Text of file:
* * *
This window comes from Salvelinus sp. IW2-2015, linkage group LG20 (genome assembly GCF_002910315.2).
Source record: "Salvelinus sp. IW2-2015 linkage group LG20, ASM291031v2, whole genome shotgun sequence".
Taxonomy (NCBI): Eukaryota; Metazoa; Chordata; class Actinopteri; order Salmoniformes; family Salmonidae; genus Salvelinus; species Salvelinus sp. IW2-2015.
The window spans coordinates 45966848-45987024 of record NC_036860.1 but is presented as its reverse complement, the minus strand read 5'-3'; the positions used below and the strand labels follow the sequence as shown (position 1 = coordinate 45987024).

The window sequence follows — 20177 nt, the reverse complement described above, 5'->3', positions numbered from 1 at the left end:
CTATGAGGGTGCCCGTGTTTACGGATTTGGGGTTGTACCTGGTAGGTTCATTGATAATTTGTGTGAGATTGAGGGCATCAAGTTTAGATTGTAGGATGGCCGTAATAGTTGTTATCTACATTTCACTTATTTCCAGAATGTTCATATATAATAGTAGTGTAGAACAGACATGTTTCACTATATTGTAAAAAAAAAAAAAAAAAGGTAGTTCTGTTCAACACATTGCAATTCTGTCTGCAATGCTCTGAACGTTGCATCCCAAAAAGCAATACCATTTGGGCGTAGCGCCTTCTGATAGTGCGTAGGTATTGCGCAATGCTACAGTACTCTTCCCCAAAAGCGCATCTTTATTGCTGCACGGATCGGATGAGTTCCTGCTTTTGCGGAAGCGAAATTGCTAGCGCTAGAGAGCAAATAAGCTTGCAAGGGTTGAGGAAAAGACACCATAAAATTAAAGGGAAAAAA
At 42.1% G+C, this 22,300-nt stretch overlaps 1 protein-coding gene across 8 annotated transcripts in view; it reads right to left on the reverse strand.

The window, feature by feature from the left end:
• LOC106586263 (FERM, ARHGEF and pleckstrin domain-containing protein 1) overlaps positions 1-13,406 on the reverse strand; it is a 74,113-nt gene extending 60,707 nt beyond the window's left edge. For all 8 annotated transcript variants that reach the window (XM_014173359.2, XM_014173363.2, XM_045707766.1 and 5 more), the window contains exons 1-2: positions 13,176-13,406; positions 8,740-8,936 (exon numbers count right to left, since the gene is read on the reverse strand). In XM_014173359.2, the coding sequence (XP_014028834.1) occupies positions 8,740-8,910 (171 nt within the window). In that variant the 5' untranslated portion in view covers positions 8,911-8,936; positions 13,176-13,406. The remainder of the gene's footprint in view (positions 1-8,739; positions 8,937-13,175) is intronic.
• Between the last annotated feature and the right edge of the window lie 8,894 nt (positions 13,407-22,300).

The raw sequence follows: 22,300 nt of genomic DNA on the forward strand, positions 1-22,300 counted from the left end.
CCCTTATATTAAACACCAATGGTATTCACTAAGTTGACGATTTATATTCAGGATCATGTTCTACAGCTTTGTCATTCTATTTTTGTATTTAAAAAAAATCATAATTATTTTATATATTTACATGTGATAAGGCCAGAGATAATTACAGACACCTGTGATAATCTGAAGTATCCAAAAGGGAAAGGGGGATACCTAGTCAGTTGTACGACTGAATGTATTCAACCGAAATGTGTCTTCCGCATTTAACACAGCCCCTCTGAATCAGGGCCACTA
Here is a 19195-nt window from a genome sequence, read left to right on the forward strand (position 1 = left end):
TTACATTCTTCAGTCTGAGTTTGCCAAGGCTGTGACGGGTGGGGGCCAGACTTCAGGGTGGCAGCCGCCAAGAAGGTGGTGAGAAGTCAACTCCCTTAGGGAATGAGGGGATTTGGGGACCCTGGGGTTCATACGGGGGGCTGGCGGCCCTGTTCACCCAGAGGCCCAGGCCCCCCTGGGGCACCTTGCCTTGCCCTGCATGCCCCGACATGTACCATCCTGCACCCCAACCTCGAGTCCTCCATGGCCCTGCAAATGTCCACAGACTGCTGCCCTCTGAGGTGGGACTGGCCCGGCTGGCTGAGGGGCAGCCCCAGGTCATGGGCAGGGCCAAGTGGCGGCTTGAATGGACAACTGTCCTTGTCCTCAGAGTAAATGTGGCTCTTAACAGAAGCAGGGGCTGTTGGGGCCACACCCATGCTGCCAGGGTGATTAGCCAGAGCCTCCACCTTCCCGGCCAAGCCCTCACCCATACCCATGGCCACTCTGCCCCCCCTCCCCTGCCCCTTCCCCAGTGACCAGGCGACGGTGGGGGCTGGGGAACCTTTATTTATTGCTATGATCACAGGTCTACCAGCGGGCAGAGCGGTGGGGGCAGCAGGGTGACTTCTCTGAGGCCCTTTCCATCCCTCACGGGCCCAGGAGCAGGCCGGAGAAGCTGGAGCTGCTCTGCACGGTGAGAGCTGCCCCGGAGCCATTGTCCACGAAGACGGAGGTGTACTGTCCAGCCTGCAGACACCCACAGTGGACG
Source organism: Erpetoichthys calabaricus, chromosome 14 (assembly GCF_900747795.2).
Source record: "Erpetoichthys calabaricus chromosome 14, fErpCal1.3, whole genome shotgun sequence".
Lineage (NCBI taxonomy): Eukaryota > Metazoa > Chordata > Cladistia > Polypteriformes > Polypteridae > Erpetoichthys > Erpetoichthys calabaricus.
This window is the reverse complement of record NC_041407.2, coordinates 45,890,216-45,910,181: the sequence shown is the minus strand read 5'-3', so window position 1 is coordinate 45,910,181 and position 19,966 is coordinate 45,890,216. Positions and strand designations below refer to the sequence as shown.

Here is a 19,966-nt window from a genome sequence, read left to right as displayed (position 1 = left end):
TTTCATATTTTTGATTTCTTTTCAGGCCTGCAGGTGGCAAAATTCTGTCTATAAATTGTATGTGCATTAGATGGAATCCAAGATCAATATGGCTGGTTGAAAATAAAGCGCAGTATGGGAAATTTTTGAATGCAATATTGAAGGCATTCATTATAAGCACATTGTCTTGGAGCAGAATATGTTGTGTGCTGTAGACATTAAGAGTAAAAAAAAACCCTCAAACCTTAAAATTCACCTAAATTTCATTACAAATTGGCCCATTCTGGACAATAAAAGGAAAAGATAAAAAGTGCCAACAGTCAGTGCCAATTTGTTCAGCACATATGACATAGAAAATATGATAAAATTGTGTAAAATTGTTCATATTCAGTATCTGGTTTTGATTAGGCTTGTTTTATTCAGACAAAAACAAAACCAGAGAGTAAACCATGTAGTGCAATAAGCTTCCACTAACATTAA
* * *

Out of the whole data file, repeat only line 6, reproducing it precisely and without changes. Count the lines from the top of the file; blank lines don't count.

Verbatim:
CTATGAGGGTGCCCGTGTTTACGGATTTGGGGTTGTACCTGGTAGGTTCATTGATAATTTGTGTGAGATTGAGGGCATCAAGTTTAGATTGTAGGATGGCCGTAATAGTTGTTATCTACATTTCACTTATTTCCAGAATGTTCATATATAATAGTAGTGTAGAACAGACATGTTTCACTATATTGTAAAAAAAAAAAAAAAAAGGTAGTTCTGTTCAACACATTGCAATTCTGTCTGCAATGCTCTGAACGTTGCATCCCAAAAAGCAATACCATTTGGGCGTAGCGCCTTCTGATAGTGCGTAGGTATTGCGCAATGCTACAGTACTCTTCCCCAAAAGCGCATCTTTATTGCTGCACGGATCGGATGAGTTCCTGCTTTTGCGGAAGCGAAATTGCTAGCGCTAGAGAGCAAATAAGCTTGCAAGGGTTGAGGAAAAGACACCATAAAATTAAAGGGAAAAAA